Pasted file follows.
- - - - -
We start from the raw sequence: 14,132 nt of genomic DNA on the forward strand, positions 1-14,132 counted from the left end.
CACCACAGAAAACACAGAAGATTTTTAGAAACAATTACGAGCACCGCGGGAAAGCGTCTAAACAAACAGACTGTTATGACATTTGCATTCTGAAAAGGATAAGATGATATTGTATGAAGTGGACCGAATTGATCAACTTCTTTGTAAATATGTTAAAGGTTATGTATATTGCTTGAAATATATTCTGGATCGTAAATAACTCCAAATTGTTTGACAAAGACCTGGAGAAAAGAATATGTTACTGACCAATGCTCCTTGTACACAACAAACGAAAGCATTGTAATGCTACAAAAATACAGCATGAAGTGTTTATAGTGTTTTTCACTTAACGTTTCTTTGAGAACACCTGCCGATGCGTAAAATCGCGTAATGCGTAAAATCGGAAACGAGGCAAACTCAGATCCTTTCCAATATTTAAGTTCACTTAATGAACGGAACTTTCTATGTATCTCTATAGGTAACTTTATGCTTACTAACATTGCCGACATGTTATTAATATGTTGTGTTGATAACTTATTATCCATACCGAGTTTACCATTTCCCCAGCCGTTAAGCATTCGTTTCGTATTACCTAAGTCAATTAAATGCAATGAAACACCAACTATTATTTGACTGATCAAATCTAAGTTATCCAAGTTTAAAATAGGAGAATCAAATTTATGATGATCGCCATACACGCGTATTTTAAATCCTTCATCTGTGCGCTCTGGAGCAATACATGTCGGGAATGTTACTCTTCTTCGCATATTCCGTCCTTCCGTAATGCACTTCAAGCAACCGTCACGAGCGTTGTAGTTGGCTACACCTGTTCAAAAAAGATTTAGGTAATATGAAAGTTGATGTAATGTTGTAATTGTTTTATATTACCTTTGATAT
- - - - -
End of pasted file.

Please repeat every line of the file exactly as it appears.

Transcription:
We start from the raw sequence: 14,132 nt of genomic DNA on the forward strand, positions 1-14,132 counted from the left end.
CACCACAGAAAACACAGAAGATTTTTAGAAACAATTACGAGCACCGCGGGAAAGCGTCTAAACAAACAGACTGTTATGACATTTGCATTCTGAAAAGGATAAGATGATATTGTATGAAGTGGACCGAATTGATCAACTTCTTTGTAAATATGTTAAAGGTTATGTATATTGCTTGAAATATATTCTGGATCGTAAATAACTCCAAATTGTTTGACAAAGACCTGGAGAAAAGAATATGTTACTGACCAATGCTCCTTGTACACAACAAACGAAAGCATTGTAATGCTACAAAAATACAGCATGAAGTGTTTATAGTGTTTTTCACTTAACGTTTCTTTGAGAACACCTGCCGATGCGTAAAATCGCGTAATGCGTAAAATCGGAAACGAGGCAAACTCAGATCCTTTCCAATATTTAAGTTCACTTAATGAACGGAACTTTCTATGTATCTCTATAGGTAACTTTATGCTTACTAACATTGCCGACATGTTATTAATATGTTGTGTTGATAACTTATTATCCATACCGAGTTTACCATTTCCCCAGCCGTTAAGCATTCGTTTCGTATTACCTAAGTCAATTAAATGCAATGAAACACCAACTATTATTTGACTGATCAAATCTAAGTTATCCAAGTTTAAAATAGGAGAATCAAATTTATGATGATCGCCATACACGCGTATTTTAAATCCTTCATCTGTGCGCTCTGGAGCAATACATGTCGGGAATGTTACTCTTCTTCGCATATTCCGTCCTTCCGTAATGCACTTCAAGCAACCGTCACGAGCGTTGTAGTTGGCTACACCTGTTCAAAAAAGATTTAGGTAATATGAAAGTTGATGTAATGTTGTAATTGTTTTATATTACCTTTGATAT